I never thought it could be so simple.
However I should have clarified that it's a 1 character input. But the general idea is the same. Someone suggested that I explain what is going on better, so I'm going to do that. The function 'getch()' waits for a keyboard hit. But the reason that it has to be converted so many times in the line '(str(list(str(getch()))[2]))' is because getch() has to be annoying and add a b(It's a nonetype) before everything, and to be even more annoying, it's not a string (grrr)... So we have to first convert the whole thing to a string, put it in a list, take the 3rd item from the list, which would be the character you pressed. Convert it back to a string, then print it.

from msvcrt import getch

while True:
    print (str(list(str(getch()))[2]))

You should probably document your code to explain what each bit is doing, like why you need the third item in the list, why it need to be converted so many times, and what getch() and msvrt are.

But other then that, good snippet

commented: True +3

Thanks for the feed back! I never thought about documenting it that much, but why not. It's a small snippet.

This is not that new. msvcrt.getch() was available on Windows with Python 2.5 already. Well, at least it was in the ActivePython distro. (Meaning: It's good news for pythoneers locked into older versions of Python.)

That said, a good example of a finer grained keyboard/console control compared to the more "traditional", "terminal"-oriented methods.

I realized that it wasn't that new, but I just wanted to show everybody a simpler way of dong it, many versions of these are really long and clunky, and those aren't the ones I suggest you use. Especially the Tkinter ones. Blah, they stop working after you click the screen or anything else.

Interestingly though, I just checked how it works with Py 2.5 on my Windows box, and the snippet crashed. It is because, in my context, getch() always returns a 1-char string.

It might be that the getch() behaviour has changed between msvcrt versions - either that of the python module, or that of the underlying MS C++ library on the system. That's irritating though, because AFAICT the Python folks are damn careful about braking interfaces. :-/

In general, one ought to avoid platform specific code with a cross platform language like Python.

This code works only on Windows, the Tkinter approach may look mildly more complex, but it is cross platform.

In general, one ought to avoid platform specific code with a cross platform language like Python.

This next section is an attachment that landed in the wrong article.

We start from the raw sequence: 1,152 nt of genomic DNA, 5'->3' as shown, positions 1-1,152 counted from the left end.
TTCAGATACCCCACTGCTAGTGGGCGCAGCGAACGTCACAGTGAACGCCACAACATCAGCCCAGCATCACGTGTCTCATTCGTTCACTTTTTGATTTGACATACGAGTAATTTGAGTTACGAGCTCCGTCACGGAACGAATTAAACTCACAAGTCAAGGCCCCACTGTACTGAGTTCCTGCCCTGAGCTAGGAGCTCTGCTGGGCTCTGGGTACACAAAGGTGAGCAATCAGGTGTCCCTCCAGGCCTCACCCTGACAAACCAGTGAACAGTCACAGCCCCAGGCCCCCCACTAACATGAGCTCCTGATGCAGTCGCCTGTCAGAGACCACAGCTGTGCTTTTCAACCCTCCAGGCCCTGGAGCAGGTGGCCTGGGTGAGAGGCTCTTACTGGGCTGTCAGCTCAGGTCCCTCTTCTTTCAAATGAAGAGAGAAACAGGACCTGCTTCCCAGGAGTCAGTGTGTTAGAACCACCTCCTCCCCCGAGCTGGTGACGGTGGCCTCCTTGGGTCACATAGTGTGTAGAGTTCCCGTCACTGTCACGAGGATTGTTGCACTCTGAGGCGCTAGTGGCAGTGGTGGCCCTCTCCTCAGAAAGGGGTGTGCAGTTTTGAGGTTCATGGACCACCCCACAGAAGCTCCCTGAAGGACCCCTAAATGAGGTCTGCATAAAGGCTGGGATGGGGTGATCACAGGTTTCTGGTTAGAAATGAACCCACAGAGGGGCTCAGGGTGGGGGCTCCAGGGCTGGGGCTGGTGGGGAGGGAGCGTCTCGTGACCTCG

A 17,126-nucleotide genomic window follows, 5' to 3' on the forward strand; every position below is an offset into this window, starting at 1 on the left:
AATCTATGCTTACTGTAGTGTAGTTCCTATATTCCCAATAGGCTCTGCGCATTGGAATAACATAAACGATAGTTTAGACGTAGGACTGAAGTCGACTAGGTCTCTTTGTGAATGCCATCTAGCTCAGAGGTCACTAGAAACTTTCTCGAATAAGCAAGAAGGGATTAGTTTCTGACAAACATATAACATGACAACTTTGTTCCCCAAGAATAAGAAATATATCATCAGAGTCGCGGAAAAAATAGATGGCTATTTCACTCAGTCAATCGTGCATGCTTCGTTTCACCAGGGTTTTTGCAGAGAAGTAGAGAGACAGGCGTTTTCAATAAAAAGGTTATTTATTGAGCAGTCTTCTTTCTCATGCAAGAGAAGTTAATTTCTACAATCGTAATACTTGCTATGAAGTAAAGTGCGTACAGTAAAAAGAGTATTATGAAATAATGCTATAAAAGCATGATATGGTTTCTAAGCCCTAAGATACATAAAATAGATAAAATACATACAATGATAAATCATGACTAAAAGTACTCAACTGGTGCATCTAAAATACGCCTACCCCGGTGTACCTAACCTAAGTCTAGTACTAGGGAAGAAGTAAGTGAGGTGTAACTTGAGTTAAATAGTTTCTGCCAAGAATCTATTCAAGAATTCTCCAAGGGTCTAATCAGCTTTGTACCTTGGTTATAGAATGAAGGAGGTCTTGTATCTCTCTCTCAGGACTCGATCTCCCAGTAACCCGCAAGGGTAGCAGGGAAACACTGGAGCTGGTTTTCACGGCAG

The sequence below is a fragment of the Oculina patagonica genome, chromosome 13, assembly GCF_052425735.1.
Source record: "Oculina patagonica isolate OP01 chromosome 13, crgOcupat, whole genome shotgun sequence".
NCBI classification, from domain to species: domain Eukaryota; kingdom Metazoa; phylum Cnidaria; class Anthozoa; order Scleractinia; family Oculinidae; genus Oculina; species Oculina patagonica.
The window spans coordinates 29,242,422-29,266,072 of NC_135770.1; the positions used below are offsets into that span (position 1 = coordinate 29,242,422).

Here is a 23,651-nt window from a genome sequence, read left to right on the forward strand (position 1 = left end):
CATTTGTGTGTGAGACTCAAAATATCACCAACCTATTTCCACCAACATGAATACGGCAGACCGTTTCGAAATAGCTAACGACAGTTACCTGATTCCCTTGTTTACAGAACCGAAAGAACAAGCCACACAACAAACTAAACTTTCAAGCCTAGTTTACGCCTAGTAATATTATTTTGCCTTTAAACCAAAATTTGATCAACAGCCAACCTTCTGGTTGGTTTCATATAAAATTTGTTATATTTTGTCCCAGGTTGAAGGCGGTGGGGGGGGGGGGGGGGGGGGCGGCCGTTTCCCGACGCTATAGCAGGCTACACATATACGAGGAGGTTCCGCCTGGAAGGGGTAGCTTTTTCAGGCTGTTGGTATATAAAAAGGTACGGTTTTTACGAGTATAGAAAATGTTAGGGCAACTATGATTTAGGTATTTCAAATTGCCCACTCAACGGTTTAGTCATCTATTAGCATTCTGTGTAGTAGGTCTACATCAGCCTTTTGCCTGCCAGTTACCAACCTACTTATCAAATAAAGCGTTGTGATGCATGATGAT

While I personally do favor platform-independent code, I wouldn't agree with that statement on absolute terms. There is at least one situation when it's perfectly OK to have platform specific code: In platform-specific implementations of a generic interface. Example: Python's getpass() function uses msvcrt in its implementation on Windows.

I'd extend the principle to "Don't use platform specific code if there is a platform independent alternative. If there is none, encapsulate the platform-specific code behind a designated module interface."

Back to the topic at hand: Any clue why the snippet fails in one context, while it is (obviously) working in AutoPython's case? Anybody?

The reason Pythopian, is because in Python 2.5(and 2.6), getch() returns characters like 'a', 'e', '2', '(' etc. But in Python 3.1 it does b'a', b'3', b'5'. I was wondering if it was almost a bug.

The C function getch() will return a byte string in Python3, so you have to decode it.

Something like that ...

# windows console only
# C:\Windows\System32\msvcrt.dll contains C functions

from msvcrt import getch

while True:
    # Python3 byte string to string
    print( getch().decode("utf8") )
e-papa commented: straight to the point. +3

Wow, just saw this now really good of you. Thanks.

Fro me the vegaseat's code does not function well, this version works from command line (not IDLE):

# windows console only
# C:\Windows\System32\msvcrt.dll contains C functions

from msvcrt import getch
mystring = c = ''
while c.lower() != 'q':
    c = getch().decode("cp437")
    mystring += c

print('Inputed string:', mystring)

This newer snippet of mine shows cross platform way with Tkinter:
Tkinter for console getkey, Pause/Restart/Quit